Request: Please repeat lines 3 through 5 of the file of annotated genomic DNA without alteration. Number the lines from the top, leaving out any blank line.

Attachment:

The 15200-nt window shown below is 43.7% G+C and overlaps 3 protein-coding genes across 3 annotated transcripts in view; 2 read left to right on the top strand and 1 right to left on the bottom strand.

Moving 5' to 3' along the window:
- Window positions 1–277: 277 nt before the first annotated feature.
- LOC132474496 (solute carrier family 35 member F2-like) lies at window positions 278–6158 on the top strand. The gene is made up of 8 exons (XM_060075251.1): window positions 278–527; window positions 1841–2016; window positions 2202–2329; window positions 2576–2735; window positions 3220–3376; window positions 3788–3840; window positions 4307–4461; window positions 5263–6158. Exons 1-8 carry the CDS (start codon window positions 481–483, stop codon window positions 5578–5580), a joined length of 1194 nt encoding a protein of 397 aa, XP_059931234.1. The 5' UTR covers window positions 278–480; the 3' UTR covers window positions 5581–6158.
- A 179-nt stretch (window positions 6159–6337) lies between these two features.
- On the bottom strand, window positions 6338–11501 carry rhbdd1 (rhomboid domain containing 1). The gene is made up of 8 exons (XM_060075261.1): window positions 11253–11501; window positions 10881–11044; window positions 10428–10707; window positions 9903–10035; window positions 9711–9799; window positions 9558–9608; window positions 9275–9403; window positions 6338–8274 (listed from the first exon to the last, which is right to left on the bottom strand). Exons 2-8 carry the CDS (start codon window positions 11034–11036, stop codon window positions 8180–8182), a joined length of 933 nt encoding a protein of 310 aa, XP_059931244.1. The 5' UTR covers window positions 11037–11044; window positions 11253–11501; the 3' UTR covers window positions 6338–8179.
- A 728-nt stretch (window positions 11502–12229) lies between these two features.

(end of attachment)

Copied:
- Window positions 1–277: 277 nt before the first annotated feature.
- LOC132474496 (solute carrier family 35 member F2-like) lies at window positions 278–6158 on the top strand. The gene is made up of 8 exons (XM_060075251.1): window positions 278–527; window positions 1841–2016; window positions 2202–2329; window positions 2576–2735; window positions 3220–3376; window positions 3788–3840; window positions 4307–4461; window positions 5263–6158. Exons 1-8 carry the CDS (start codon window positions 481–483, stop codon window positions 5578–5580), a joined length of 1194 nt encoding a protein of 397 aa, XP_059931234.1. The 5' UTR covers window positions 278–480; the 3' UTR covers window positions 5581–6158.
- A 179-nt stretch (window positions 6159–6337) lies between these two features.